The global solvents market is big. ~$35 billion big according to recent reports. Of that total, $4.3 billion (or 12%) is classified as non-toxic solvents. Some call them green solvents but we all know that green doesn’t necessarily mean clean. Ours come in all colors of the (non-toxic) rainbow. The sector of non-toxic, safe, renewable and sustainable chemicals is the fastest growing sector in all chemicals and especially in the solvents world.
408s command solubility parameters and other chemical and physical properties that make for excellent cleaning solvents, extraction solvents, coalescers, diluents, compatibilizers, compounding agents and lubricants. Note: 408s are hydrophobic.
One method of characterizing solvents is the Hansen Solubility Parameters (HSP), a popular tool for estimating whether a solvent will dissolve another material. The HSPs are based on dispersion forces, dipolar intermolecular force and hydrogen bonds between molecules. The following table lists petrochemical based solvents that can be replaced by 408s:
HSPs of several 408s were used to predict their applicability as cleaning solvents. Methyl 408 and Ethyl 408 were selected for a study, which was conducted by the Toxic Use Reduction Institute (TURI) at the University of Massachusetts. The study found both molecules to be very effective in cleaning solvents for applications such as dry cleaning and degreasing.
* predicted and extrapolated properties
Of particular interest is methylene chloride (DCM), a popular paint stripper that the EPA has identified with cancer risk concerns as well as short-term and long-term non-cancer risks for workers from the use of DCM-containing paint strippers. The Toxic Use Reduction Institute (TURI) in MS concluded in a study that Methyl 408 and Ethyl 408 will make a powerful, safe and nontoxic substitutes to DCM.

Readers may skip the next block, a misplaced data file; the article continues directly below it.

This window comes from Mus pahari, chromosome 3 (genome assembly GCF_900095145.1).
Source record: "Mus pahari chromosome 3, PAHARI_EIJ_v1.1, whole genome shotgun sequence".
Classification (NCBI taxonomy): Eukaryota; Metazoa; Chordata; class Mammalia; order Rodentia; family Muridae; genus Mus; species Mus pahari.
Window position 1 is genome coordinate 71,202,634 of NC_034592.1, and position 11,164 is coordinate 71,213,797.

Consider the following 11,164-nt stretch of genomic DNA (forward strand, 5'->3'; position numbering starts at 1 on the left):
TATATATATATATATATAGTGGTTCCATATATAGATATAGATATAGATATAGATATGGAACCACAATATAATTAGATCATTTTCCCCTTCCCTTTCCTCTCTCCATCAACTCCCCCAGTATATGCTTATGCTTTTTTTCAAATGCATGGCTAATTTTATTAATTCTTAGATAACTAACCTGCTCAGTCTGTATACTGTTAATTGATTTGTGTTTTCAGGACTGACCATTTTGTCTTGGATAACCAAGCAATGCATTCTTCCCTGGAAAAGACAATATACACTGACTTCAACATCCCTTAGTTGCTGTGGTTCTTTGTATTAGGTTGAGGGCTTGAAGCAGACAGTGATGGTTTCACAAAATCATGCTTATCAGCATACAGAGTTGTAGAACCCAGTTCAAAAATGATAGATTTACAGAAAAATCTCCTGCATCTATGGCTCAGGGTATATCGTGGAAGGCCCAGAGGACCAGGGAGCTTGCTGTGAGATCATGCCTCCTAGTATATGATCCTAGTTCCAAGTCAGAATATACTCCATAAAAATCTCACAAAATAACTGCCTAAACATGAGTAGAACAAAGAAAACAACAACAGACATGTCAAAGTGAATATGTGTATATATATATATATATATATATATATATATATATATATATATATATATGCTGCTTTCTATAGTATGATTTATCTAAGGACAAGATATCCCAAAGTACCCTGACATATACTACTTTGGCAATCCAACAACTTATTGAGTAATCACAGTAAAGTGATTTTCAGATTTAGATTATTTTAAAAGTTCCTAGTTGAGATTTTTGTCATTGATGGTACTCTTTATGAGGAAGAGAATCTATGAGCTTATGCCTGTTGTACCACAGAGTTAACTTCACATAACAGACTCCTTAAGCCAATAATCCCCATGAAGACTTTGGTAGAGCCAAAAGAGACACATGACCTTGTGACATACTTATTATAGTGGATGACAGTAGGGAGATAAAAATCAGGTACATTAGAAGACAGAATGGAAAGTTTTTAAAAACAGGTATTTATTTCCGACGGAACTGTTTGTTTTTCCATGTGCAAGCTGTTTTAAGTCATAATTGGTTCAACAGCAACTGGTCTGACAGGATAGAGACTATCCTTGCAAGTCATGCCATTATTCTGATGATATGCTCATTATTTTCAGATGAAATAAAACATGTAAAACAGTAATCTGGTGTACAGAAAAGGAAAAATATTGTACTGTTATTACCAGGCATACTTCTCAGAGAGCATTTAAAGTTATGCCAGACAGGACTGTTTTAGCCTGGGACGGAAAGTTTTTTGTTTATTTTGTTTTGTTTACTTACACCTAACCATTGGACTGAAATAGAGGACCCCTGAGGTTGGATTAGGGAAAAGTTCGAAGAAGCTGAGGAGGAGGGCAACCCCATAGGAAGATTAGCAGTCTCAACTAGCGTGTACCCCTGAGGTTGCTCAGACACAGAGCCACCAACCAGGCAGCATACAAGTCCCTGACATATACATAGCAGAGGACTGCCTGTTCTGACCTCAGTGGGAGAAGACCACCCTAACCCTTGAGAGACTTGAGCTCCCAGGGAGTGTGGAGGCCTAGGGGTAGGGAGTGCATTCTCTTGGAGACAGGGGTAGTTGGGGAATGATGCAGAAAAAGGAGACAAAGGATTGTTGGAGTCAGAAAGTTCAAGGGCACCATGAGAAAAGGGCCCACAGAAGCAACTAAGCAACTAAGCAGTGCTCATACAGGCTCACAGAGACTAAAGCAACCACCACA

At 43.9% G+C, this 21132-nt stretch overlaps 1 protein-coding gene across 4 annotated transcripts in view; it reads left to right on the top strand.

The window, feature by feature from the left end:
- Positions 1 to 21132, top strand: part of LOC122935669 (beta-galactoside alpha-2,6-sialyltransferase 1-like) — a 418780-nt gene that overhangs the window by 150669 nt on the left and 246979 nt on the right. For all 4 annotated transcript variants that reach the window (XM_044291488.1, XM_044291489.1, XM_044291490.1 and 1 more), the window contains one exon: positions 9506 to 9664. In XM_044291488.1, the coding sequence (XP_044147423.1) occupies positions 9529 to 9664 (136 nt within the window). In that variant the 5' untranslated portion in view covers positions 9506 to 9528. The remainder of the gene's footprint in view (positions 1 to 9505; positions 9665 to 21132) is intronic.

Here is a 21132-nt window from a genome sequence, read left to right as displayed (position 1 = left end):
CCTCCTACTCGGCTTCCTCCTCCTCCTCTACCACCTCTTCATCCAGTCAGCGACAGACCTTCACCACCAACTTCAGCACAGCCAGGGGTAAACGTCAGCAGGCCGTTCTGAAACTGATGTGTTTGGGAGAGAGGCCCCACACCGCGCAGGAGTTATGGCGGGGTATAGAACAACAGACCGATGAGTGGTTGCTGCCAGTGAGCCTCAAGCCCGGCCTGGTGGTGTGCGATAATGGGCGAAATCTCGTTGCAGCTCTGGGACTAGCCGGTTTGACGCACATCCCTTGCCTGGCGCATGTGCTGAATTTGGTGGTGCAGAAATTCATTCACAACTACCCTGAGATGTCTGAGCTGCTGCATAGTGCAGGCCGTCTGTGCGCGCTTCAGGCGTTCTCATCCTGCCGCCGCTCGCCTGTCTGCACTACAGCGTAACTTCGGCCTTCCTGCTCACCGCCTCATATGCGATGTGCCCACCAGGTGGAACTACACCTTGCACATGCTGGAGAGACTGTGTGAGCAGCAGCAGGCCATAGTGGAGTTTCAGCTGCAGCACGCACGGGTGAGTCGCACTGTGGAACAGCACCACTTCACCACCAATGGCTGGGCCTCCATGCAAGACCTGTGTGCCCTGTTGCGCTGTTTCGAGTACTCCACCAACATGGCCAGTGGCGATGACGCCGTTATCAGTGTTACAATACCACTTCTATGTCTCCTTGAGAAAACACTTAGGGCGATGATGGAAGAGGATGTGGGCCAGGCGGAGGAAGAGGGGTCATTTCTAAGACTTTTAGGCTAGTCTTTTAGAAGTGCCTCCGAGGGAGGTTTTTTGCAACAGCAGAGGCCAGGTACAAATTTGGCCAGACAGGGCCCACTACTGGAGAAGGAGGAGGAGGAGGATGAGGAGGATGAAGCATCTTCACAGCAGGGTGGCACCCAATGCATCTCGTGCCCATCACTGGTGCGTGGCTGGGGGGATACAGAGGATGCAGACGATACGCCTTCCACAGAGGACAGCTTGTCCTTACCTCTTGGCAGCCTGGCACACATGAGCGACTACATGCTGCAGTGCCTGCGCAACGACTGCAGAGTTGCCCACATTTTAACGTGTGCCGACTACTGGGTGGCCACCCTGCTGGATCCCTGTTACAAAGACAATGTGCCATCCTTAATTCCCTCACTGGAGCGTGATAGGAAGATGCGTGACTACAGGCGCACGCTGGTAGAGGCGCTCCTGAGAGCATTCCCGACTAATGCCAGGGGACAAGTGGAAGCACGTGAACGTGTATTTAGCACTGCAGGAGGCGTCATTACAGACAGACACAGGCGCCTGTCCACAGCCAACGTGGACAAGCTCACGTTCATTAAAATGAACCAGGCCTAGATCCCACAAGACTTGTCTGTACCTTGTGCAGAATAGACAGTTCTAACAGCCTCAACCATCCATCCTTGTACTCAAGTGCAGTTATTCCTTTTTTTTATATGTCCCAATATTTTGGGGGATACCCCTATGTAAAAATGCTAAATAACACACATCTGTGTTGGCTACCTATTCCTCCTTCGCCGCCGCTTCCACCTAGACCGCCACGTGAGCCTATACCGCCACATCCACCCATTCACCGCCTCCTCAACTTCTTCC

Methyl 408 and Ethyl 408 are also excellent substitutes for other common solvents such as n-propyl bromide, cyclohexanone, methyl ethyl ketone, methyl acetate and acetone for some applications.
The following images provide a (very) simplistic demonstration regarding paint stripping application. Red acrylic paint removal was conducted under controlled conditions using methylene chloride vs. a mixture of 84% Ethyl 408 and 16% ethanol. The bars were dipped in the solutions at 65°F and the paint removal was compared. The bars are shown in the figure below.
As can be seen, the Ethyl 408 blend was equally effective as methylene chloride at stripping the acrylic paint from the aluminum bars.
xF Technologies offers a range of processing and extraction solvents to enhance the operation of existing processes. In addition to Methyl and Ethyl 408, some additional examples include Methoxy 408, Ethylene Glycol 408 and Ethyl Hexyl 408. These molecules are shown in the figures below.